Larry L. Peterson is a Professor of Computer Science at Princeton University. He has been involved in the design and evaluation of several network protocols, as well as the x-kernel and Scout operating systems. He is Editor-in-Chief of ACM Transactions on Computer Systems, has served on program committees for SOSP, SIGCOMM, OSDI, and ASPLOS, and is a member of the Internet's End-to-End Research Group.
Bruce Davie joined Cisco Systems in 1995, and was awarded recognition as a Cisco Fellow in 1998. He leads an architecture group with responsibility for the development of Multiprotocol Label Switching (MPLS) and Quality of Service (QoS) capabilities for IP networks. He has more than 15 years of networking and communications industry experience. Some of his most prominent contributions to the industry include authoring numerous books, RFCs, journal articles, and conference papers on IP networking. He is also an active participant in both the Internet Engineering Task Force and the Internet Research Task Force, and is a senior member of the IEEE. Prior to joining Cisco, Bruce worked at Bell Communications Research (Bellcore) and led a number of networking research projects as director of internetworking research and chief scientist. He holds a Ph.D. in Computer Science from Edinburgh University and a B.E. from the University of Melbourne.
Computer Networks: A Systems Approach (Morgan Kaufmann), numerous journal articles, eleven RFCs, conference papers, and invited book chapters, Davie is an active participant of the IRTF and the IETF.
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David A. Patterson was the first in his family to graduate from college (1969 A.B UCLA), and he enjoyed it so much that he didn't stop until a PhD, (1976 UCLA). After 4 years developing a wafer-scale computer at Hughes Aircraft, he joined U.C. Berkeley in 1977.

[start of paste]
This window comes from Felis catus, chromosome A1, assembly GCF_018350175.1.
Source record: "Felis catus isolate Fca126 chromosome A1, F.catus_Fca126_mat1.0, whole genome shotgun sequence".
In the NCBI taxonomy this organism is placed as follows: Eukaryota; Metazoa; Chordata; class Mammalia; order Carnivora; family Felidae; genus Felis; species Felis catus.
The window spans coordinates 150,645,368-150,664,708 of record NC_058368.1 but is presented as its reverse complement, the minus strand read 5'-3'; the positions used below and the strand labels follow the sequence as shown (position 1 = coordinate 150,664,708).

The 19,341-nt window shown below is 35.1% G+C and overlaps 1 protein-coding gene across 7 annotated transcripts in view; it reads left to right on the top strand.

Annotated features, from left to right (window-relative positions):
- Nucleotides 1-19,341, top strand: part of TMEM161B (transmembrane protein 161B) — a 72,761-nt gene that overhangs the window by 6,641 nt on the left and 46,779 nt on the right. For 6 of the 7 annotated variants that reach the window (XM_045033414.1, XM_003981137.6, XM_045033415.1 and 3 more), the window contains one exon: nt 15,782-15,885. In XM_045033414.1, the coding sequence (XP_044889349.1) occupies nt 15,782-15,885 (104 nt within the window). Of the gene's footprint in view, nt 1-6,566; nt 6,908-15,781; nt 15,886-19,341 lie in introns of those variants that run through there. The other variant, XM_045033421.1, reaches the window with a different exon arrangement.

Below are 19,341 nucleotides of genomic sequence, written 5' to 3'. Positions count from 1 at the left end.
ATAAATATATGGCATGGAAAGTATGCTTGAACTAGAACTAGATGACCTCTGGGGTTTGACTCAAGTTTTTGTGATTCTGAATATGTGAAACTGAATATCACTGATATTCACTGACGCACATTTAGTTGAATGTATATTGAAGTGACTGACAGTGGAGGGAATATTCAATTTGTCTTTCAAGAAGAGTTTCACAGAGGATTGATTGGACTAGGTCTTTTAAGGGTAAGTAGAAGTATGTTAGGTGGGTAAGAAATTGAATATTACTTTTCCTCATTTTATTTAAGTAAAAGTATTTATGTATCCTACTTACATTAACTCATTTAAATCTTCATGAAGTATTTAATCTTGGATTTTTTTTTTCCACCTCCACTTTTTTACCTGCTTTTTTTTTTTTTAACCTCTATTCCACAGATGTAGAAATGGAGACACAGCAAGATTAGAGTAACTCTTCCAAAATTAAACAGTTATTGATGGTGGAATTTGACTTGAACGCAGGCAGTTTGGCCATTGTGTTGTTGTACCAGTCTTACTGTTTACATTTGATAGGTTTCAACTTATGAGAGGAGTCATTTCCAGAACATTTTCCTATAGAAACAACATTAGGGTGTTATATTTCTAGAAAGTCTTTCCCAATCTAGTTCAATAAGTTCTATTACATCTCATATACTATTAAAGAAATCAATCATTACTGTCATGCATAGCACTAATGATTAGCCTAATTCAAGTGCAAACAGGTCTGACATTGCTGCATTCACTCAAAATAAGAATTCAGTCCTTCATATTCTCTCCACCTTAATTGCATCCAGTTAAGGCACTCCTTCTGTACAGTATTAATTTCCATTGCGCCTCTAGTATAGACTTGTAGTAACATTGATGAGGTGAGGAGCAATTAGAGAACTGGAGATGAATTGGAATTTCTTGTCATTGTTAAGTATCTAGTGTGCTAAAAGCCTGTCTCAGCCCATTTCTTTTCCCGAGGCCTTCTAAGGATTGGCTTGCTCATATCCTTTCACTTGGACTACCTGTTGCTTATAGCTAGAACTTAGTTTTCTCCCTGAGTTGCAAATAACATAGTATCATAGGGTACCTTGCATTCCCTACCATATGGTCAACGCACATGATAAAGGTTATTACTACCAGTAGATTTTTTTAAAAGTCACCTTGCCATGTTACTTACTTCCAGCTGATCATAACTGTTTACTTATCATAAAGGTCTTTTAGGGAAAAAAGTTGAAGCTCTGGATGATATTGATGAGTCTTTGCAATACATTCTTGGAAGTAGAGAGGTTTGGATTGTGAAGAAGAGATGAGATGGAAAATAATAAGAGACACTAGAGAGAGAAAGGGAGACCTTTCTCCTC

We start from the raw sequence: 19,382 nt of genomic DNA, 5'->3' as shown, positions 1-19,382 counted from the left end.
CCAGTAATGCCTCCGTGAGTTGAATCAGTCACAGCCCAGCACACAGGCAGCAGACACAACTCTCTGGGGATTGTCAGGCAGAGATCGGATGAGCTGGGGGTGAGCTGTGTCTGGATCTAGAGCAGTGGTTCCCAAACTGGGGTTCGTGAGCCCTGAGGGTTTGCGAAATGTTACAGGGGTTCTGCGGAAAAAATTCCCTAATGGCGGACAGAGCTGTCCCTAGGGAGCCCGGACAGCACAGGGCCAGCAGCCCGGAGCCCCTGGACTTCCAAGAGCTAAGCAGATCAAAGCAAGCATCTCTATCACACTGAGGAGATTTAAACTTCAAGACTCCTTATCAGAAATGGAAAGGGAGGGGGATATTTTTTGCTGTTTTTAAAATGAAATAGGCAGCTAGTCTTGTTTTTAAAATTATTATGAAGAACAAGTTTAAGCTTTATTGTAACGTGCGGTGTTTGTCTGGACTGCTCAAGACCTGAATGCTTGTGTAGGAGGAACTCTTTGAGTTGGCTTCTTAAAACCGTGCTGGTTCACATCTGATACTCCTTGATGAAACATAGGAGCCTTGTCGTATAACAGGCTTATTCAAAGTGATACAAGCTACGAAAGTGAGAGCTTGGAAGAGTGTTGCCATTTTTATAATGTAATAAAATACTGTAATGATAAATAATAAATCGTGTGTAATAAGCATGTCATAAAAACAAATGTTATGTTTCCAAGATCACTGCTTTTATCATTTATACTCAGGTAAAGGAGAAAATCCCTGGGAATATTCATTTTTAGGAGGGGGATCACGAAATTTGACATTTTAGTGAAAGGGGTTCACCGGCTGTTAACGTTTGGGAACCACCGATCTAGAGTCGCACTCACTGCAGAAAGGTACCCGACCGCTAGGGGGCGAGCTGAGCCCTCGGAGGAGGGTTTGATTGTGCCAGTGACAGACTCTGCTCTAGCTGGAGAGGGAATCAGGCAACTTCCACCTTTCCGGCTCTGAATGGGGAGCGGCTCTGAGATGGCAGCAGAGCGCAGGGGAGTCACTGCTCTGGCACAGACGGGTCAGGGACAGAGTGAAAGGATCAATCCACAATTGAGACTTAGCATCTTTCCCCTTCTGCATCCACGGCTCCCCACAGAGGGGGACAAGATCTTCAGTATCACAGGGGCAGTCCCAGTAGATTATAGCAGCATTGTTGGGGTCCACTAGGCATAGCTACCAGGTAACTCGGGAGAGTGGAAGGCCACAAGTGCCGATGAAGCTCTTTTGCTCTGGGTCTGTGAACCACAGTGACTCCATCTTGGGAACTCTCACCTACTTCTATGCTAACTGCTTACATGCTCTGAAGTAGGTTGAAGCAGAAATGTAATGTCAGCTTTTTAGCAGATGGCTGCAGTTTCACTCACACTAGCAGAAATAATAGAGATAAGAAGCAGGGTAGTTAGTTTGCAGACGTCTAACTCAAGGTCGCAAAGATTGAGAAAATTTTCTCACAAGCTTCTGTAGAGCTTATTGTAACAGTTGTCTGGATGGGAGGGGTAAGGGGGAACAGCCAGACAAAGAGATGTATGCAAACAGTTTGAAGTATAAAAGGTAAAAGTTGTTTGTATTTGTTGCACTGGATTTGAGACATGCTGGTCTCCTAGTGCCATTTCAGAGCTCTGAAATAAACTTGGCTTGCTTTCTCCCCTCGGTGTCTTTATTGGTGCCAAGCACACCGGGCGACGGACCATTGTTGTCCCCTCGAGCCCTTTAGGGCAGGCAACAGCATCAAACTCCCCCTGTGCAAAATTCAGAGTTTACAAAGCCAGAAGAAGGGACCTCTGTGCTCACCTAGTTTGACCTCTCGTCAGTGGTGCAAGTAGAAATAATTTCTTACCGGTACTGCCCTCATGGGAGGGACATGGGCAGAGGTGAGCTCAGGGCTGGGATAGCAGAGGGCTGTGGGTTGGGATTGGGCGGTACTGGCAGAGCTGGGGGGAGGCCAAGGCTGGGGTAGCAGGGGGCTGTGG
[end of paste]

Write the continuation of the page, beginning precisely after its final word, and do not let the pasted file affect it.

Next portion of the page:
He spent 1979 at DEC working on the VAX minicomputer. He and colleagues later developed the Reduced Instruction Set Computer (RISC). By joining forces with IBMs 801 and Stanfords MIPS projects, RISC became widespread. In 1984 Sun Microsystems recruited him to start the SPARC architecture. In 1987, Patterson and colleagues wondered if tried building dependable storage systems from the new PC disks. This led to the popular Redundant Array of Inexpensive Disks (RAID). He spent 1989 working on the CM-5 supercomputer. Patterson and colleagues later tried building a supercomputer using standard desktop computers and switches. The resulting Network of Workstations (NOW) project led to cluster technology used by many startups. He is now working on the Recovery Oriented Computing (ROC) project.
In the past, he served as Chair of Berkeley's CS Division, Chair and CRA. He is currently serving on the IT advisory committee to the U.S. President and has just been elected President of the ACM.
All this resulted in 150 papers, 5 books, and the following honors, some shared with friends: election to the National Academy of Engineering; from the University of California: Outstanding Alumnus Award (UCLA Computer Science Department), McEntyre Award for Excellence in Teaching (Berkeley Computer Science), Distinguished Teaching Award (Berkeley); from ACM: fellow, SIGMOD Test of Time Award, Karlstrom Outstanding Educator Award; from IEEE: fellow, Johnson Information Storage Award, Undergraduate Teaching Award, Mulligan Education Medal, and von Neumann Medal.